Note: I received this ARC for free in exchange for an honest review.
Addendum to note: I didn’t get it in the mail until the day after its official release date, which stole some of my urgency in reading it. The rest of my urgency in starting it was stolen by the onset of late-pregnancy fatigue.
Addendum to addendum: Once I started reading, I could hardly put it down.
First of all, I was so excited when this ARC came in the mail for me. I’m not usually a reader of historical fiction, but this book is set in Portland. Of the Oregon variety. As in… my city. How could I not be excited?
And Lucier did not disappoint. The sense of place in A Death-Struck Year is fantastic. Maybe it’s just because I live here, but everywhere Cleo went, I went in my head. And I’m not usually one who can picture settings well. She captured the sense of Portland a hundred-odd years ago so wonderfully, with details that make it recognizable today, as well as the quaintness that comes from being, well, a hundred years ago.
Another thing I loved: the romance with Edmund. I’ve read reviews that say it was too quiet, too much “budding” and not enough “romance,” but I think it was perfect. For one thing, I think historical books are constrained by the time period in a way that contemporaries aren’t. While there is a reference to two characters who would likely be a good fit in a NA novel, I think anything more explicit than the few chaste kisses Cleo and Edmund share would feel out of place and bring me out of the story.
I liked the way Cleo and Edmund’s back stories tied in to why they were so invested in the Red Cross and helping those with the flu, even if I wish we knew a little bit more about Edmund (a sequel wouldn’t hurt. Just sayin’).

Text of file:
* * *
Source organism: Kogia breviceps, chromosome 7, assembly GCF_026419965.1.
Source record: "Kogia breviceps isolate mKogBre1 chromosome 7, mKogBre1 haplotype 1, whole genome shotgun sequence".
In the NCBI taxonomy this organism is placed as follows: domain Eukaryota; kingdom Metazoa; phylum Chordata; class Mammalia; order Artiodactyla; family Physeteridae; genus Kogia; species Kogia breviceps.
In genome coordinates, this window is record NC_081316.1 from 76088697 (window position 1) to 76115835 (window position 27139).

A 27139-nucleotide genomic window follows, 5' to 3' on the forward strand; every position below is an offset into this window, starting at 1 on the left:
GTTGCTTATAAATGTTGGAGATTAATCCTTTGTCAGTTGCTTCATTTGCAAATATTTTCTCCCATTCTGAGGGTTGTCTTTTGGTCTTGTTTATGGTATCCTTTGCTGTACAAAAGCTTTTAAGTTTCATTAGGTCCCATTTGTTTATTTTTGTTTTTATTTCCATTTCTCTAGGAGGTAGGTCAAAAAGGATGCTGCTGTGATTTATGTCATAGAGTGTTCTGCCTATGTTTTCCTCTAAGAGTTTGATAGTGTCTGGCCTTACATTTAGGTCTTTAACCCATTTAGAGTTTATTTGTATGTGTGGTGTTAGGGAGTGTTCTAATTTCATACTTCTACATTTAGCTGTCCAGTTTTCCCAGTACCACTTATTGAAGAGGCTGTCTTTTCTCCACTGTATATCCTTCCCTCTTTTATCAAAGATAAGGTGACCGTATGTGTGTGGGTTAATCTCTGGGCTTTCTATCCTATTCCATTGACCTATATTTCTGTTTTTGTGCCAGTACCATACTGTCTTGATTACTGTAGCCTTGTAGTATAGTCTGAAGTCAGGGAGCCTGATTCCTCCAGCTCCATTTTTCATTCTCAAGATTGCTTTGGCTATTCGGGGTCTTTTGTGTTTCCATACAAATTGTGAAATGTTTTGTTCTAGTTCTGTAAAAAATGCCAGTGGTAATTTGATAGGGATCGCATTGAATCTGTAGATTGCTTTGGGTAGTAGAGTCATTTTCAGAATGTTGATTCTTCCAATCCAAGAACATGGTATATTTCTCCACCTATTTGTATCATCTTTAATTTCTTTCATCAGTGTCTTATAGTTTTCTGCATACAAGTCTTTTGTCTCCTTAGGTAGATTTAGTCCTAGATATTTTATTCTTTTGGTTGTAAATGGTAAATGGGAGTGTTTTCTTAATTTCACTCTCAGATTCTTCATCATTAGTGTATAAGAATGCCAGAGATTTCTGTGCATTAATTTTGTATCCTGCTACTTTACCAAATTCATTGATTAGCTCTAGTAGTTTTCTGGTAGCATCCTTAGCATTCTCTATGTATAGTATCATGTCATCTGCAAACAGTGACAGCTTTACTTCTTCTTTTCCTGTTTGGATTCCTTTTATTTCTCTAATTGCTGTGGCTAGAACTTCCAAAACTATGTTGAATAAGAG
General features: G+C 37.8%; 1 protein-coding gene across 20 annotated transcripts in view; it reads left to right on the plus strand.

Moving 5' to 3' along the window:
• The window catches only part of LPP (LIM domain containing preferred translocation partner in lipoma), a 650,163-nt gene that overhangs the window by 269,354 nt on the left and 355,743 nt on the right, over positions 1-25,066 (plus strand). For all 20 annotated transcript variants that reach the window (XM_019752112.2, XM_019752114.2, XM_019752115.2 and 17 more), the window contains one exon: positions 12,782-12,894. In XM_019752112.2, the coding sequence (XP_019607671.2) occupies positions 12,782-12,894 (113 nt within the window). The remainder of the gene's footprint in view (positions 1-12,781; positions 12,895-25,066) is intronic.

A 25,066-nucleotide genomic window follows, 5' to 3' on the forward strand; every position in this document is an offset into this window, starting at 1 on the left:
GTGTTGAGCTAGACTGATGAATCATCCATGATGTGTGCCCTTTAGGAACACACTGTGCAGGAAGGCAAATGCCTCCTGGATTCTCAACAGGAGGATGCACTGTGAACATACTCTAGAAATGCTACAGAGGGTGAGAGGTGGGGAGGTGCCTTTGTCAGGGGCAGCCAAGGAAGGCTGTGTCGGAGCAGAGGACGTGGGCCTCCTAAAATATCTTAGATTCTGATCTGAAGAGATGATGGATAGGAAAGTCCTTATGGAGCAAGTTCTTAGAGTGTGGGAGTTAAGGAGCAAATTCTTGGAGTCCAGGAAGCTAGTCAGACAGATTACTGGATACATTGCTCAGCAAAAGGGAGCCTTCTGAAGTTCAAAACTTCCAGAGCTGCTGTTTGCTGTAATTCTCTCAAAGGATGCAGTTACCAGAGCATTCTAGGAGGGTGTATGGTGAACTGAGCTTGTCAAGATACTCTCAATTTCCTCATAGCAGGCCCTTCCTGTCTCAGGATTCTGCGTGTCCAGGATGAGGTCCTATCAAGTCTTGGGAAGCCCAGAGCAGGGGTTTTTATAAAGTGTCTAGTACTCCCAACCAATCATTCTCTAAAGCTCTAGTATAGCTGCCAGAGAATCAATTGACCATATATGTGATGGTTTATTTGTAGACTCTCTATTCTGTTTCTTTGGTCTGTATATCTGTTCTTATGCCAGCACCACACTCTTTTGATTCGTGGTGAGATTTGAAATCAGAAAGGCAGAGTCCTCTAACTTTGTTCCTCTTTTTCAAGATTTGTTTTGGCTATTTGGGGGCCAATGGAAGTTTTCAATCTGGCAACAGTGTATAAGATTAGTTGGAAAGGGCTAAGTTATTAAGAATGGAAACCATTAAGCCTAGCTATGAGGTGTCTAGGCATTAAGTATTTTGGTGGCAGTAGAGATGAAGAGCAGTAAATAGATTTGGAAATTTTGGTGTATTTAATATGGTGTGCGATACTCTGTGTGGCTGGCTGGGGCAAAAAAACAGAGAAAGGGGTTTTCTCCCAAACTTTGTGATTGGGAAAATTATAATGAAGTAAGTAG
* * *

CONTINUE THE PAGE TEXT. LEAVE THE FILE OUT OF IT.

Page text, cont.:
All of the main characters seemed real and well-rounded to me. I fell in love with Hannah, and loved Cleo’s adventures with Kate. The only issue I had with the characters is one that can’t be helped: in a book called “A Death-Struck Year”, with a setting like when the Spanish influenza reached my hometown, I found myself remaining emotionally distant. Any time a character was introduced, I wouldn’t let myself fall in love with them, because I knew that absolutely everyone could be part of the death toll.
Because of that, the deaths that did happen (spoiler? idk. It’s kind of in the title.) didn’t touch me like they would have if the same characters had died in a different setting. I also wish there was a little bit more about her brother and sister-in-law, although their absence makes perfect sense in context.
In the back, she includes an appendix of facts from the Flu Epidemic, which I found as fascinating as I’m sure Lucier did in researching them. I think knowing that these things actually happened, in the timeline that she prescribes, makes the book seem even more awesome.
So my overall rating: 4 out of 5 stars. But I’m not sure what Lucier could have done to earn that 5th star from me, expect perhaps make me forget that there was death and help me fall in love with the characters a little more.
I recommend it for anyone interested in the Flu Epidemic, Portland, strong characters, mild romance, and just a really good read.